Has the iTunes Store jumped the shark?

Summary:Industry analyst Forrester Research has released a report saying that Apple's iTunes has experienced a collapse in sales revenues this year.

U.S. digital song sales
Industry analyst Forrester Research has released a report saying that Apple's iTunes has experienced a collapse in sales revenues this year.

Forrester conducted an analysis of credit card transactions over a 27-month period and concludes that since January the monthly revenue has fallen by 65 percent, with the average transaction size falling 17 percent.

What's worse is that the previous spring's rebound wasn't repeated this year. According to the report Nielsen Soundscan indicated that the sector suffered from three consecutive quarters of flat or declining revenues.

Earlier in the week The Wall Street Journal reported that online sales of digital music sales appear to be flattening. To stem the tide and compete against Apple's iTunes juggernaut, labels and artists are taking a new approach - selling songs in unprotected MP3 format:

Blue Note Records and its marquee artist, jazz-pop singer Norah Jones, are selling her latest single through Yahoo Inc. as an MP3 -- despite the risk that it may add to piracy problems... EMI Group PLC's Blue Note and other music companies are beginning to think they will have to sell some MP3-formatted music both to satisfy customer demand and to provide access to Apple Computer Inc.'s iPod for songs that are sold by online stores other than Apple's iTunes Store.

The downward trend in digital music sales indicates that the market is getting saturated. Curiously, sales of iPods have increased dramatically. iPod sales quadrupled in the period monitored by Forrester and Apple has expanded iTunes content offerings to include videos and movies.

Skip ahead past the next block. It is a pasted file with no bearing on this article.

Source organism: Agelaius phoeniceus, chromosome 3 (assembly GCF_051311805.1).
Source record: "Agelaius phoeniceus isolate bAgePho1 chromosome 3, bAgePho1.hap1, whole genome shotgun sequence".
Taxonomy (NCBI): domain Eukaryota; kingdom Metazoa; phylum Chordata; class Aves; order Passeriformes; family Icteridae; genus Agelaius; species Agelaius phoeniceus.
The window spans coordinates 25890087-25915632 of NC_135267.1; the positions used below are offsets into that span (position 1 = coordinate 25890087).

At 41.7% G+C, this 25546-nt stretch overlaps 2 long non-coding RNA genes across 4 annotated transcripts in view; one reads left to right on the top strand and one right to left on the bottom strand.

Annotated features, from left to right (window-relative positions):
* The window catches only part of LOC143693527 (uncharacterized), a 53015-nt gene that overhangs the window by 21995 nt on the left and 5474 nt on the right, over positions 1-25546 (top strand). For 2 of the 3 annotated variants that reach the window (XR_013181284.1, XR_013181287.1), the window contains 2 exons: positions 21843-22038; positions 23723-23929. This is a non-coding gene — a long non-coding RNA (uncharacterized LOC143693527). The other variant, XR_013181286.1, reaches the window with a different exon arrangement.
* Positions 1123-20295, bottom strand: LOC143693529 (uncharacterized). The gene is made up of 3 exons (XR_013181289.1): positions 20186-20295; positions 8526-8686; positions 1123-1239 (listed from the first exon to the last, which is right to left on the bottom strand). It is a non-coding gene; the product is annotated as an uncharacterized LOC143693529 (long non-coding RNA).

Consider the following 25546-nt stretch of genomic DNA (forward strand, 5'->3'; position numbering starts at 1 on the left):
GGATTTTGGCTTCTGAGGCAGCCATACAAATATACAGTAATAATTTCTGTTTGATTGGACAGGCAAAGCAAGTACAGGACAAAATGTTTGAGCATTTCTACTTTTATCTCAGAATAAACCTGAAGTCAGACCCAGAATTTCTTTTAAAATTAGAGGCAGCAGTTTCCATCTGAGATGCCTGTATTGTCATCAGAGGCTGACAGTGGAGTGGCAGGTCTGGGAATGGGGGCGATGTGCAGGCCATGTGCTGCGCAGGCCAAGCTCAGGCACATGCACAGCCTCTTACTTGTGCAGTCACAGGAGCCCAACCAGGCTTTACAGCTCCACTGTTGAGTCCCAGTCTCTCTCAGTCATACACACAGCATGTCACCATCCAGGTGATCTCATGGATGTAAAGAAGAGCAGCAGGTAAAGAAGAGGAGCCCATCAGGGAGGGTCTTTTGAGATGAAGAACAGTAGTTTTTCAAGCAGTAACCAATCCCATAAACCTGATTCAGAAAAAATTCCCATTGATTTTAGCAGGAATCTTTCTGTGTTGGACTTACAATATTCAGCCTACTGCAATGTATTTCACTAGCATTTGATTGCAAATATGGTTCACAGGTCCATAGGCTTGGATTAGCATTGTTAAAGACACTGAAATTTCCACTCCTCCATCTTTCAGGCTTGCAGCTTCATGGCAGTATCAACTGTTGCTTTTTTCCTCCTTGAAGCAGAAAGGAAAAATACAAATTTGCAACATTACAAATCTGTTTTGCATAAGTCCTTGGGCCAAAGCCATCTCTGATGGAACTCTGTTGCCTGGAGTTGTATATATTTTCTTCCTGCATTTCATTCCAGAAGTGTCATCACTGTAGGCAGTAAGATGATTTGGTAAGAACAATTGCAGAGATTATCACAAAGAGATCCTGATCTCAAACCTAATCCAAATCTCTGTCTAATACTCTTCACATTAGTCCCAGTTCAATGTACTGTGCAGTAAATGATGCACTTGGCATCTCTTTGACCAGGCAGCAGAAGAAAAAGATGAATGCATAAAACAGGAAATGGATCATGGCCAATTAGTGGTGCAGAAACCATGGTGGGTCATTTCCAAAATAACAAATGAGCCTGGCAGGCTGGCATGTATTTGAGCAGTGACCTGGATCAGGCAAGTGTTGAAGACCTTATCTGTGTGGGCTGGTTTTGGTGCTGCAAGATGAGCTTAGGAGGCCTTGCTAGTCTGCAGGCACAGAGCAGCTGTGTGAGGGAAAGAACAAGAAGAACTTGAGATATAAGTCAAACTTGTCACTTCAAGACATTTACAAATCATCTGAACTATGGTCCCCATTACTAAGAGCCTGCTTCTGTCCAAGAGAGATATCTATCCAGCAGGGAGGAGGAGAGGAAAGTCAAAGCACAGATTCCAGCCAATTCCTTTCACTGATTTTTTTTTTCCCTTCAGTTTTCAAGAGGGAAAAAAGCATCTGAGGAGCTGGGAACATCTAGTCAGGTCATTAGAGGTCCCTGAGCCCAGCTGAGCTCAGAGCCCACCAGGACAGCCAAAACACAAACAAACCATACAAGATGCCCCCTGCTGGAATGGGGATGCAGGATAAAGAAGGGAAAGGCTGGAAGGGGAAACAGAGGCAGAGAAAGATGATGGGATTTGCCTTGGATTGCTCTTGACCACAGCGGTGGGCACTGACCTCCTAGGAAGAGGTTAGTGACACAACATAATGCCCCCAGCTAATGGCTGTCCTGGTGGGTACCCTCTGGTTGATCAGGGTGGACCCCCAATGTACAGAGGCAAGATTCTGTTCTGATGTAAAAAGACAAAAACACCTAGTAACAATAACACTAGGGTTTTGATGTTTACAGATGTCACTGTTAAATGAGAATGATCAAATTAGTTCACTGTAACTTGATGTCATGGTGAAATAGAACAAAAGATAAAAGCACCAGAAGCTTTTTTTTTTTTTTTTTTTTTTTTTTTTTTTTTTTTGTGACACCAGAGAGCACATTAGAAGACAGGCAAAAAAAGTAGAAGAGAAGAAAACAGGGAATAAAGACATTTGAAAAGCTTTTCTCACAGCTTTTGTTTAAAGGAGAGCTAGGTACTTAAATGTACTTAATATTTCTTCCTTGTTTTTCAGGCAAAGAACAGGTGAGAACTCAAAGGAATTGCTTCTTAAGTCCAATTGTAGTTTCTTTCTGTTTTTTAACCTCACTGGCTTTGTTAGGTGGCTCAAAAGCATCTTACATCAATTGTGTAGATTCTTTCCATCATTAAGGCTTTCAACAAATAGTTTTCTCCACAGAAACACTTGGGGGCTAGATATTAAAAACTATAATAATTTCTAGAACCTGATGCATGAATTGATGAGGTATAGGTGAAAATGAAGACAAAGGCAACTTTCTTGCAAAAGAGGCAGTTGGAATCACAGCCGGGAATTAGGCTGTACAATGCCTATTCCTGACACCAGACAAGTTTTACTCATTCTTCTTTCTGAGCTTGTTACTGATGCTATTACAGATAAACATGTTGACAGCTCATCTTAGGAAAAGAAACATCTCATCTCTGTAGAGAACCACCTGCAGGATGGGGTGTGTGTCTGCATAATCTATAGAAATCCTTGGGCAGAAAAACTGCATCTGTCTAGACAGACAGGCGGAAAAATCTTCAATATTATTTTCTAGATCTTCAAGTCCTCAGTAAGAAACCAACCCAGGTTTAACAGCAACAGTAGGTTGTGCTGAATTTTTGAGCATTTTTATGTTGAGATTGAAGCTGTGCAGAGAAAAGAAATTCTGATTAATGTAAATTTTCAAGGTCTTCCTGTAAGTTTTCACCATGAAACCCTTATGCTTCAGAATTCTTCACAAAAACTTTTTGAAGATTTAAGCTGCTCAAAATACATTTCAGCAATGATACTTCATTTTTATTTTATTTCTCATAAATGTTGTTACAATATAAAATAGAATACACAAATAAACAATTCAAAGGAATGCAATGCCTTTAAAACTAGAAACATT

What can Apple do to stimulate digital music sales? The company is in the peak of the holiday buying season and spending a lot of money on promoting the service to new iPod owners but that doesn't seem to be enough. There are two things that Apple should consider if they expect to get more sales from the iTunes Store: a) lower or tier prices, b) introduce a subscription service for a fixed monthly fee.

Apple has thus far resisted an iTunes subscription model because individual tracks and songs were selling well, but then again Steve Jobs also assailed flash memory music players as too small to be useful not that long ago. To quote Bob Dylan "The times they are a-changin'."

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Topics: Apple

About

Jason D. O'Grady developed an affinity for Apple computers after using the original Lisa, and this affinity turned into a bona-fide obsession when he got the original 128 KB Macintosh in 1984. He started writing one of the first Web sites about Apple (O'Grady's PowerPage) in 1995 and is considered to be one of the fathers of blogging.... Full Bio

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